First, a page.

Archives for July 2012

Jonah Goldberg on the limits of compromise

If I say we need one hundred feet of bridge to cross a one-hundred-foot chasm that makes me an extremist. Somebody else says we don’t need to build a bridge at all because we don’t need to cross the chasm in the first place. That makes him an extremist. The third guy is the centrist because he insists that we compromise by building a fifty-foot bridge that ends in the middle of thin air? As an extremist I’ll tell you that the other extremist has a much better grasp on reality than the centrist does. The extremists have a serious disagreement about what to do. The independent who wants to split the difference has no idea what to do and doesn’t want to bother with figuring it out.

—Jonah Goldberg, The Tyranny of Clichés

G. K. C. on words

Why shouldn’t we quarrel about a word? What is the good of words if they aren’t important enough to quarrel over? Why do we choose one word more than another if there isn’t any difference between them? If you called a woman a chimpanzee instead of an angel, wouldn’t there be a quarrel about a word? If you’re not going to argue about words, what are you going to argue about?

—G. K. Chesterton, The Ball and the Cross

On bureaucracy

In another forum, on which a commenter offered an impassioned defence of bureaucracy, I countered with this:

In practice, bureaucracy is a way for petty officials to take the lemon of the rule of law, and turn it into the lemonade of the rule of men. This they do by making the rules so vexatious and difficult to obey that nothing can be done except by circumventing them through influence.

There is, or was, an office in Paris which is the sole source of a certain permit required to do a certain kind of business. In order to apply for this permit, you must have a properly filled-out form, obtainable from another office. The office that issues the form is only open in the afternoon. The office that issues the permit is only open in the morning. And the form itself is only valid on the date of issue. If you get the form on Monday afternoon, you cannot take it to the permit office until Tuesday morning, by which time it has expired. There is literally no way to obtain the permit, except by bribing the officials, or by being so rich and powerful that they dare not refuse you.

That, Sir, is why most people hate bureaucracy.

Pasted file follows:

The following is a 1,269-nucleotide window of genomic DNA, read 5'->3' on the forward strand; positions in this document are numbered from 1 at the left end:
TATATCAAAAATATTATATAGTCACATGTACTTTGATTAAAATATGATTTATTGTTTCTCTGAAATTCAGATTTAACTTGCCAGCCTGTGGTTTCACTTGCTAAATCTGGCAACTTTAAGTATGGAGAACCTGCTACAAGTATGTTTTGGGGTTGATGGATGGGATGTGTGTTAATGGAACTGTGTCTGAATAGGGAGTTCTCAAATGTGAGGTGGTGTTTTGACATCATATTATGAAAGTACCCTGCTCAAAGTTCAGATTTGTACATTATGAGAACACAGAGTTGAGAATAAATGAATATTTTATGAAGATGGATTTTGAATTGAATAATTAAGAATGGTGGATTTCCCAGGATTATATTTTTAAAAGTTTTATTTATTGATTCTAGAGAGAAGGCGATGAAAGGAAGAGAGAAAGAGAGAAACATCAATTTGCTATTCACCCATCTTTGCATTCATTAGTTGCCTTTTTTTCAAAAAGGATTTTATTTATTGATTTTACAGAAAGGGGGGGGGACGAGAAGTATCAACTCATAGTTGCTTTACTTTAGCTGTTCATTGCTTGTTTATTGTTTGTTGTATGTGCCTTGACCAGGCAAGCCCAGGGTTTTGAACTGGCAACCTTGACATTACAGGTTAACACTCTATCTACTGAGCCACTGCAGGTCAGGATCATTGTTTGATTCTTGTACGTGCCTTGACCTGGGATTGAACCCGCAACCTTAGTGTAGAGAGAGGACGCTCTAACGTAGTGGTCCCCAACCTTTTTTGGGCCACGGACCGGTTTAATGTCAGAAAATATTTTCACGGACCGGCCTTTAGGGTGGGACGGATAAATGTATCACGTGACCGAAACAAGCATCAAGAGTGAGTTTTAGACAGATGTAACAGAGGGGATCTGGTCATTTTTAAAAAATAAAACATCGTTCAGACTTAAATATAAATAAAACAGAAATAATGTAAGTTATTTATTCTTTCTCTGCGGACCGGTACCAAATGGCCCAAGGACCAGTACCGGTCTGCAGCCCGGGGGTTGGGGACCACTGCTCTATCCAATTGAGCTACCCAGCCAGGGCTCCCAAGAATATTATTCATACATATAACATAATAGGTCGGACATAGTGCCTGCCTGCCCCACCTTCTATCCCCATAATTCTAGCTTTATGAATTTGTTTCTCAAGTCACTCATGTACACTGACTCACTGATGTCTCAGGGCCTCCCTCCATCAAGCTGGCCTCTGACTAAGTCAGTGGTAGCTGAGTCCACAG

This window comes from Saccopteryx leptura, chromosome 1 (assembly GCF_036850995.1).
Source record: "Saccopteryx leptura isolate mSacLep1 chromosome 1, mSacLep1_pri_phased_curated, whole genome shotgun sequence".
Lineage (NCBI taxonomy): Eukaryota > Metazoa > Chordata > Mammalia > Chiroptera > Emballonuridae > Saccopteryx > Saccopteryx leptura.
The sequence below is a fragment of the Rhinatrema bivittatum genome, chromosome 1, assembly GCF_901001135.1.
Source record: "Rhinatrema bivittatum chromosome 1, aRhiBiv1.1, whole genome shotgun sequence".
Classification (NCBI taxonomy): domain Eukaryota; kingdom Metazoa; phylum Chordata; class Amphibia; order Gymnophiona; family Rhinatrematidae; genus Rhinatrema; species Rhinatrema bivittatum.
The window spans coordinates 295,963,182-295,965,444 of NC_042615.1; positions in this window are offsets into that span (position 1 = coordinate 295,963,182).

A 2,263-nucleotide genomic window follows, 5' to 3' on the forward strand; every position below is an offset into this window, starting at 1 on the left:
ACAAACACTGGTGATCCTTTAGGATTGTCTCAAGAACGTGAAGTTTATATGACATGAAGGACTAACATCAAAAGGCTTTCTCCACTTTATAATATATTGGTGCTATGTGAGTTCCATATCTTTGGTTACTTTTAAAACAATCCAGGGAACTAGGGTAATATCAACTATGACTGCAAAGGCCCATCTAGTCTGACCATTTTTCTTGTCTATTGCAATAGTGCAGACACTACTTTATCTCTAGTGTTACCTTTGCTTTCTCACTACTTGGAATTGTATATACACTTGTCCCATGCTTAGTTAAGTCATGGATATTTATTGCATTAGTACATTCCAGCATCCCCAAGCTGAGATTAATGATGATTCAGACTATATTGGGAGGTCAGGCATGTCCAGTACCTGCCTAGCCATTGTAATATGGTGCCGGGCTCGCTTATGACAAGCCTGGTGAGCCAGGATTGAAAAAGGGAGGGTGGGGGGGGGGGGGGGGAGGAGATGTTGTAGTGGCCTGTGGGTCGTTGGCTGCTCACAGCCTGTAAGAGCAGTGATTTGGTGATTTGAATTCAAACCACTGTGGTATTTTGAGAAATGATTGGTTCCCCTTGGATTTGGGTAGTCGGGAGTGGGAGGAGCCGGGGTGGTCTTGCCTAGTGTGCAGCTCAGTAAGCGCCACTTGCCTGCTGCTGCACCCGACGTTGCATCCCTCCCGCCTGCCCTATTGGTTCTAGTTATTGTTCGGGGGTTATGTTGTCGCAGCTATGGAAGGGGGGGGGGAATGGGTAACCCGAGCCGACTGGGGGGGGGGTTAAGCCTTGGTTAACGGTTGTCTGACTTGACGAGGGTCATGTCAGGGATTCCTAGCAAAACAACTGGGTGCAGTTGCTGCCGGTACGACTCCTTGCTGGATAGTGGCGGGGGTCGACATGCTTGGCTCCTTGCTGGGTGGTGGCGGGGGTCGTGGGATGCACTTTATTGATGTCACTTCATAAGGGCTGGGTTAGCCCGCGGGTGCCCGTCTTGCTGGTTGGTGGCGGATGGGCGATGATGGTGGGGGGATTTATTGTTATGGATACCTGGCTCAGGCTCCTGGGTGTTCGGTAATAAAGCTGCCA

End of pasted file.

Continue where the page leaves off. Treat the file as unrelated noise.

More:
Solzhenitsyn on evil

If only there were evil people somewhere insidiously committing evil deeds, and it were necessary only to separate them from the rest of us and destroy them. But the line dividing good and evil cuts through the heart of every human being. And who is willing to destroy a piece of his own heart?

—Aleksandr Solzhenitsyn

Serpentem comederit

In today’s publishing news, dragon eats serpent; writers get ripped off. In other words, business as usual. David Gaughran reports at IndieReader:

Penguin’s New Business Model: Exploiting Writers

Penguin’s parent company, Pearson, has announced the purchase of Author Solutions for $116m – news which has shocked writers, especially given Author Solutions’ long history of providing questionable services at staggering prices. [Read more…]

Anthony Horowitz on proofreading

Meanwhile, across the river, I have my adult publisher, Orion – and they also have problems with me. Relations between us have been strained ever since they published my Sherlock Holmes novel, The Mouse of Slick, with no fewer than 35 proof-reading errors. Their proof-reader tried to kill herself. She shot herself with a gnu.

—Anthony Horowitz, ‘Do We Still Need Publishers?

(For those not in on the joke, Mr. Horowitz’s Sherlock Holmes novel is actually called The House of Silk. We think. Unless it really is The Mouse of Slick, and Orion misspelt it on the cover.)

J. R. R. T. on the banality of evil

A small knowledge of human history depresses one with the sense of the everlasting mass and weight of human iniquity: old, old, dreary, endless repetitive unchanging incurable wickedness. All towns, all villages, all habitations of men — sinks! And at the same time one knows there is always good: much more hidden, much less clearly discerned, seldom breaking out into recognizable, visible, beauties of word or deed or face — not even when in fact sanctity, far greater than the visible advertised wickedness, is really there. But I fear that in the individual lives of all but a few, the balance is debit — we do so little that is positive good, even if we negatively avoid what is actively evil. It must be terrible to be a priest!

—J. R. R. Tolkien, Letters no. 69

Isak Dinesen on cures

The cure for anything is salt water: sweat, tears or the sea.

—Isak Dinesen


I’m in night mode right now, which is probably a good thing, since the Calgary Stampede has started up, and the drunken revelry down the hill from me doesn’t even begin to quiet down until 3 a.m. Fortunately I like working at night, and I’ve got a fair amount done this weekend: a CreateSpace template, an ebook template, and a lot of boning up on the art and science of book design. I give the details of my process here, in case anyone is interested.

[Read more…]

Terry Pratchett on success

The secret to success is to be yourself as hard as you can.

—Terry Pratchett